The Significance Of Mongol Expansion 

 The Mongols were led by Genghis Khan and his descendants and had a very significant impact on Eurasia and the world. This is because they conquered a vast amount of Europe, changed existing hierarchies so that they could be in charge and made laws for all of the conquered lands to follow, encouraged freedom of religious choice and established a tax system to support the people.

We can infer that the Mongols had a big impact on keeping religions alive and also changing social hierarchies. The Mongols after conquering new places would leave religions to continue and in fact, the Mongols would sometimes follow these religions like Buddhism, Islam, and Nestorianism which was an early form of Christianity. This suggests that the Mongols did not really have one fixed religion and they could choose freely if they wanted to follow a certain religion or multiple religions. Furthermore, the Mongols also changed a lot of places traditional hierarchies after conquering them. This is demonstrated by the fact that when the Mongols took over new countries they would establish themselves at the top of the hierarchy but then keep the existing leaders to run the normal daily activities. A specific example is when the Mongols took over China and completely changed their existing hierarchy. They gave themselves all the top roles and then made sure no Chinese were in any important roles. Mongol leaders generally liked drama and theatre and since they enjoyed it they changed the artist's status in the hierarchy to be higher and encouraged them to write plays and drama. The Mongols did not really care about the religions people followed but they did care about how important their and other people's status was.

Evidence translated by Petis de la Croix suggests that Genghis Khan wrote a book of laws called the Yassa. The Yassa was focused on three things: obedience to Genghis Khan, a binding together of the nomad clans and merciless punishment for the wrongdoing of laws. Every country that the Mongols conquered had to follow these laws. This meant that Genghis Khan was in complete rule and his people had to do what he said or else were punished severely. An example of a law that showed obedience to Genghis Khan was that officers or chieftains who fail in their duty or do not follow Genghis Khan's orders must be slain. A law which shows that there was merciless punishment for wrongdoing was that Adultery is punishable by death. Genghis Kahn introduced policies that encouraged trade and exchange because they valued goods from other lands. In addition to this, the Mongols used 45 different terms for taxes throughout their empire. The nomadic Mongols taxes were divided into two types, tribute, and levy. The levy tax was a tax on herds and flocks and paid to the ruler. Another of the taxes, later on, was called “Qubchur” which was a poll tax which was used in Persia and Asia. From this, we can see that the Mongols had special laws they had to obey and also made the places that they conquered pay taxes.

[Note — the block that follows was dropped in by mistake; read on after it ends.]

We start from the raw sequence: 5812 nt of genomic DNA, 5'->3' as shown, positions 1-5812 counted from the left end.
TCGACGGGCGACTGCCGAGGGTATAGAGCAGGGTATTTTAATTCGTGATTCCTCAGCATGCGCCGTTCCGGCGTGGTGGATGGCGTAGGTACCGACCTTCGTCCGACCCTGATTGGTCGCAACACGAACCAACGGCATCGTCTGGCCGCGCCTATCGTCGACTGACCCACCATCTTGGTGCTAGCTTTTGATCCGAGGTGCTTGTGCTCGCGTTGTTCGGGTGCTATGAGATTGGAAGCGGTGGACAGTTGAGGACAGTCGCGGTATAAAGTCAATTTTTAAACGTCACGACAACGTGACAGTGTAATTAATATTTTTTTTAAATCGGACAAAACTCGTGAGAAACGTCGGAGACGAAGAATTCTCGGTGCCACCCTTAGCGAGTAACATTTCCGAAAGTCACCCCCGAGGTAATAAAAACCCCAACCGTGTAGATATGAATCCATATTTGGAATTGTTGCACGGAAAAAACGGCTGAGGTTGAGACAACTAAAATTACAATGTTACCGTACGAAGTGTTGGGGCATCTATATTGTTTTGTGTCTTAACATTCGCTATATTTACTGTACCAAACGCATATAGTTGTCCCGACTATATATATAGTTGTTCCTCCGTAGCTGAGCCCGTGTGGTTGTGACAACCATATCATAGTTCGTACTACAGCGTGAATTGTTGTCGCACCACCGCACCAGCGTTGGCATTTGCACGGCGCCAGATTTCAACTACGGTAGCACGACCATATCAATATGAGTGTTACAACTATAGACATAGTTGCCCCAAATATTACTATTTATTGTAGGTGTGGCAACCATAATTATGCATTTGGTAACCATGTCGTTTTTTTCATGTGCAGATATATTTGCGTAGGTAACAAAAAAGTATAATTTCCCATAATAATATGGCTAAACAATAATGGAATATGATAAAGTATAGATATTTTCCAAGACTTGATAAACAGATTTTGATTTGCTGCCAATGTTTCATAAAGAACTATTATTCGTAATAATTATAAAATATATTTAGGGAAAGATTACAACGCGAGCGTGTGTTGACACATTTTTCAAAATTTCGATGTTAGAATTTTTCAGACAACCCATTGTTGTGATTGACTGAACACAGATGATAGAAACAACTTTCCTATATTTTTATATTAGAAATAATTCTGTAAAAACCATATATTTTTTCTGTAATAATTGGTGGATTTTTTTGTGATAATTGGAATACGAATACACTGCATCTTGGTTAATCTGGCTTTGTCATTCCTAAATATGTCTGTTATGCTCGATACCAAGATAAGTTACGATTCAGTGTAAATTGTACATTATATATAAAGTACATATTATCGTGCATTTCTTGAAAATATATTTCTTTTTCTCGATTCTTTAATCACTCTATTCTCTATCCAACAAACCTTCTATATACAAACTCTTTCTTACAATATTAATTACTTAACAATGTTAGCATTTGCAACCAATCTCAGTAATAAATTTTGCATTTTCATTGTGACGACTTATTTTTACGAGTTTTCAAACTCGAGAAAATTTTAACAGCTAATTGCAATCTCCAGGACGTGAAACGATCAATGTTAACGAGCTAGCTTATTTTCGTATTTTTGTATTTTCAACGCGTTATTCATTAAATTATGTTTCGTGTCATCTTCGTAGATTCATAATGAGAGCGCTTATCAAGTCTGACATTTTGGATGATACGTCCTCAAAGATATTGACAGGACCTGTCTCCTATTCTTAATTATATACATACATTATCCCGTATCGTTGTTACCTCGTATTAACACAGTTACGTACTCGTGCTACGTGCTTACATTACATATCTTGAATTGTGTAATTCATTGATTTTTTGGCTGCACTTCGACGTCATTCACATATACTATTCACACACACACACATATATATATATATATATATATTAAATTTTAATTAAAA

Historians like Ethan Johnston have pondered about all the things that the Mongols have left behind and why they are remembered today. The Mongols are still remembered today mainly because of Temujin, or better known as Genghis Khan, who led the Mongols to become one of the most feared groups of people ever. This is further shown by historian Diana Lary who says that the Mongols “spread terror and panic as news of the cities they had razed preceded them”. This success in war is demonstrated by the huge mass of land they conquered covering over 11 million square miles in 25 years and which was the second biggest empire in history. They also left behind the Silk Road with its strong history of encouraging trade, supporting artists and a history of religious freedom. All of these things made the Mongols remembered as an important part of Eurasian history.

The Mongol expansion was very important for the whole world since it brought such a huge area under one rule, established laws and taxes to keep the lands running peacefully and support the economy, changed how important people were in hierarchies but still allowed religious freedom and supported artists and trade.


  • Jack Weatherford. Genghis Khan and the Making of the Modern World. New York: Three Rivers Press, 2004.
  • History. (2000). Mongol Empire and Religious Freedom - History. [online] Available at: [Accessed 6 Aug. 2019].
  • Lamb, H, 'Genghis Khan's Code of Laws.'. in, 1927, [accessed 9 August 2019].
  • Morgan, D, the Mongols. in, 2nd ed., Victoria, Blackwell, 1986, pp. 87-90.
  • ERIN BLAKEMORE, E, 'Who were the Mongols?.'. in, 2019, [accessed 13 August 2019].
  • Carboni, S, & Q Adamjee, 'The Legacy of Genghis Khan.'. in, 2003, [accessed 25 August 2019]. 
16 December 2021
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